Adventures in machining continues!
Friday was not the best of days. I woke up late, for starters. Not good.
Then, I was put to work on a Mazak VTC-20, a bigger brother to the VTC-16 I started on two weeks ago. I was machining aftermarket brake brackets. The milling operation entailed putting three bolts into a part to index it (orienting to where the machine expects it to be when the cutting starts). After the three indexing bolts are in, the part is held down by a clamp that is clear of the machining path. After the clamp is in place, then the three indexing bolts are removed.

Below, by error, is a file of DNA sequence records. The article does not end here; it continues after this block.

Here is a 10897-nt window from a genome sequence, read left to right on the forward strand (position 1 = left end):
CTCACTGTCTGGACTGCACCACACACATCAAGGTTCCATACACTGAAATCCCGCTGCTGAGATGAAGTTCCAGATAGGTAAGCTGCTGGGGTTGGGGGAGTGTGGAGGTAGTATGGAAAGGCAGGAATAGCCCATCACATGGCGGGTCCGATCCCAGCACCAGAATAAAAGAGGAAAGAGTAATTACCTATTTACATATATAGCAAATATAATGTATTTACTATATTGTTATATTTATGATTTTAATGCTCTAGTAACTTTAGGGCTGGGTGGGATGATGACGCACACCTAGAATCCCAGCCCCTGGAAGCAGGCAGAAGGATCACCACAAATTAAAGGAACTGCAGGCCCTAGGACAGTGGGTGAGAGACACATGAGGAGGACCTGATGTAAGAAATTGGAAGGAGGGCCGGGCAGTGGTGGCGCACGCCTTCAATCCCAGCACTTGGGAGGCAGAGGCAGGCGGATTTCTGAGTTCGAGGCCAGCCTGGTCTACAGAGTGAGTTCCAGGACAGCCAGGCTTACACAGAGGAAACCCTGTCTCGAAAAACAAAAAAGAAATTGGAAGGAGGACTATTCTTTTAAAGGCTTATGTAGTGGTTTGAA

Well, guess what I did on the second part of the day...
Yup. Left the indexing bolts in.
The normal hum of an aluminum cutting bit cutting through aluminum was suddenly replaced by the low, dull roar of an aluminum cutting bit up against a grade 8 steel bolt.
I caught the machine before it went through the second bolt, but the first one's head was shaved clean off.
It was easy enough to replace the cutting inserts on the cutting tool, reorient everything, and start the process over again on the same piece of stock (the part wasn't harmed).
The shop owner said there's two types of machinists: those that have already "crashed" a machine, and those that will in the future.
Overall, nothing caught on fire, no explosions, no money out of pocket, and I got a free souvenir!
That's supposed to have an allen head on it. Bolt haircuts, courtesy of JBR.
Back to sculpting.
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